Senator Rand Paul (Republican of Kentucky) announced Wednesday that he is filing a class-action lawsuit against the NSA’s phone surveillance operations, saying he hoped to “protect the Fourth Amendment,” which bars unreasonable searches and seizures. Announcing the suit, however, the right-wing Republican made clear that he is not opposed to government spying.

He told a press conference, “I’m not against the NSA. I’m not against spying. I’m not against looking at phone records.” Shortly after his announcement of the lawsuit, Paul had a private lunch with Attorney General Holder at the Justice Department.

US Threats Mount Against Journalists, Snowden | Global Research

US Threats Mount Against Journalists, Snowden | Global Research.

Global Research, February 06, 2014
press_freedom

Congressional leaders and representatives of the US military-intelligence apparatus have stepped up their threats against Edward Snowden and the journalists who have worked with him to expose massive illegal spying by the National Security Agency (NSA).

At a hearing Tuesday of the House Intelligence Committee, Chairman Mike Rogers, a Michigan Republican, repeatedly suggested that journalists who received leaked NSA documents from Snowden and wrote articles about them were guilty of criminal acts.

These statements follow published death threats against Snowden from unnamed military and intelligence officials and demands from the Obama administration that he plead guilty and turn himself in.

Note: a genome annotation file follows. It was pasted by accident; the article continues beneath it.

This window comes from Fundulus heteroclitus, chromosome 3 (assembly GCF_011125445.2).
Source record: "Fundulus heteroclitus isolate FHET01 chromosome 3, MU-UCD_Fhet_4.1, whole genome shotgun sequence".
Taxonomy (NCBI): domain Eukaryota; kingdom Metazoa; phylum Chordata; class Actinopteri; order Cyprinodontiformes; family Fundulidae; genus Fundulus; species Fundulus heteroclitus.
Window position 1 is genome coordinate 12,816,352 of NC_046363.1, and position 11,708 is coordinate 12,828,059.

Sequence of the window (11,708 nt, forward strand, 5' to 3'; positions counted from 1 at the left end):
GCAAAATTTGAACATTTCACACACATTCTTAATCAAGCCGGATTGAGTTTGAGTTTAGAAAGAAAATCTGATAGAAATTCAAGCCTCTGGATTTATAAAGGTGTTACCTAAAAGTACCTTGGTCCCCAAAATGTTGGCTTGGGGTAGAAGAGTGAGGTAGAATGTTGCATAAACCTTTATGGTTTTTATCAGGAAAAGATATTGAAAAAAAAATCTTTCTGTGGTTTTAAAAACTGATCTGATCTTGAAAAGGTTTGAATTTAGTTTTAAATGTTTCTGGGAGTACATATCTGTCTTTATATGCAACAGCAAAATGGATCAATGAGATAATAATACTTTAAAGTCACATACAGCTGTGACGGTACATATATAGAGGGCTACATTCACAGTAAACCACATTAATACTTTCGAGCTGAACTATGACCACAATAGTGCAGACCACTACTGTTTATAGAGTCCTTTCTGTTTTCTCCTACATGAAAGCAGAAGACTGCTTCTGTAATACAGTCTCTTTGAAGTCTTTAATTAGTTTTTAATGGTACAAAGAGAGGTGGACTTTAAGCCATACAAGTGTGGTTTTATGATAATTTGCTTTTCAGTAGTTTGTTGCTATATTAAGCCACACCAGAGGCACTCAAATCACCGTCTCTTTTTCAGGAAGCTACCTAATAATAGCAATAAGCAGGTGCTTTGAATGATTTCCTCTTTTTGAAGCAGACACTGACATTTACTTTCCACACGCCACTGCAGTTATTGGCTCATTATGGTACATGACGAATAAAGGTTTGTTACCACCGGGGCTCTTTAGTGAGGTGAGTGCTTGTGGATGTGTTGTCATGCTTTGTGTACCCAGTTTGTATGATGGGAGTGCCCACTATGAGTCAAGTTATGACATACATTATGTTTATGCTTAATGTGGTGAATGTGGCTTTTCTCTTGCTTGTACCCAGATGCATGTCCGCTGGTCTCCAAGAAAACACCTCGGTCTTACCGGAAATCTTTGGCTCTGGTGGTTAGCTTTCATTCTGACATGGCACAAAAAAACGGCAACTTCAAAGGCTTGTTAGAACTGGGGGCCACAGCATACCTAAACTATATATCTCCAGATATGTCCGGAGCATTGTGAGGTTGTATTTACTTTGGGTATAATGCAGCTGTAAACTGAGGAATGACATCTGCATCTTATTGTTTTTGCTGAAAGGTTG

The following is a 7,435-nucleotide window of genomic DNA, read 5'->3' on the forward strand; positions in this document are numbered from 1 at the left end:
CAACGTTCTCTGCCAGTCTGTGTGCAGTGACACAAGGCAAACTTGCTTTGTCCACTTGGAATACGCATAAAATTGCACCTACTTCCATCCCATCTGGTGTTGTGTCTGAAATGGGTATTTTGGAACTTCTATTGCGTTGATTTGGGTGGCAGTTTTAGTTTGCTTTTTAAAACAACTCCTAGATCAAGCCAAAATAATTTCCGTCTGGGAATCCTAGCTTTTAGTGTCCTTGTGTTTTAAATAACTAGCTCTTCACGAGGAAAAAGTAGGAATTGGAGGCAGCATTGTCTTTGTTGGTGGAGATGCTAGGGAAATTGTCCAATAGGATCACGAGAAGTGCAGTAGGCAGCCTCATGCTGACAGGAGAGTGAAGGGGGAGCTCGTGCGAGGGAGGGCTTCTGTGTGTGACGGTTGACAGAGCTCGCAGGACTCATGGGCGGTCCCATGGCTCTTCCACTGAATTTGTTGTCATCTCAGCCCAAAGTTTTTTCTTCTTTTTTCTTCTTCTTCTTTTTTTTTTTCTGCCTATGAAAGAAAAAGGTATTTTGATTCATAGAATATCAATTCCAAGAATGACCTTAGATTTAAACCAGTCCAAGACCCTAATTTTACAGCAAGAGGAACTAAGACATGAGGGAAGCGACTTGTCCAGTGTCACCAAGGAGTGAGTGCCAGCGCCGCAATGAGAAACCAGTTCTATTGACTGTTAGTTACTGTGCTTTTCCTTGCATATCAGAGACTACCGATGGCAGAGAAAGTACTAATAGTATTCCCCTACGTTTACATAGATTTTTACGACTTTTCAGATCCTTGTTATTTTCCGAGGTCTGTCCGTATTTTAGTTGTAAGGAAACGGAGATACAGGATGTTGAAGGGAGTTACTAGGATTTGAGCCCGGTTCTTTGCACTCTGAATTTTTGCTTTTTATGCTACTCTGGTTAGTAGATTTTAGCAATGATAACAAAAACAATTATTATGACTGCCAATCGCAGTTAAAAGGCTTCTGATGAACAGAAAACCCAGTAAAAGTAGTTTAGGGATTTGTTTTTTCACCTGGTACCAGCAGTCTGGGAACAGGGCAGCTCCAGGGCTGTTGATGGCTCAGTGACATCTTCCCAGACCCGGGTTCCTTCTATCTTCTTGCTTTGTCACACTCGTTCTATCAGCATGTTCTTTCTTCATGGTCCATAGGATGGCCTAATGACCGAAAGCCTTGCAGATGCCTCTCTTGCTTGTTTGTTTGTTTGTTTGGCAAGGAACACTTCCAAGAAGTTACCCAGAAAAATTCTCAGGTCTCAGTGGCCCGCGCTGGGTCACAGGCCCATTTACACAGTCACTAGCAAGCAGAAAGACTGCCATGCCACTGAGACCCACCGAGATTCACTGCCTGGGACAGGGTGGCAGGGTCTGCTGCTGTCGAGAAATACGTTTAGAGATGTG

Rogers engaged his main witness at Tuesday’s hearing, FBI Director James Comey, in a lengthy exchange over whether an unnamed journalist would be guilty of “fencing stolen material” if he published articles based on the Snowden revelations. Because reporters are paid for their work, Rogers suggested, they were engaged in selling stolen material for profit. He posed the question to Comey, “If I’m hocking stolen classified material that I’m not legally in possession of for personal gain and profit, is that not a crime?”

Comey was more cautious in his public utterances, agreeing that a journalist who sold stolen jewelry was guilty of a crime, but suggesting stolen documents might not be as clear a case. “I think that’s a harder question because it involves a news-gathering function,” he said. It “could have First Amendment implications,” he added. [Emphasis added].

However, Comey did not rule out prosecution. Rogers continued, “So if I’m a newspaper reporter for—fill in the blank—and I sell stolen material, is that legal because I’m a newspaper reporter?”

Comey eventually declared, after being pressed by Rogers, “I don’t want to talk about the case in particular because it’s an active investigation of ours.”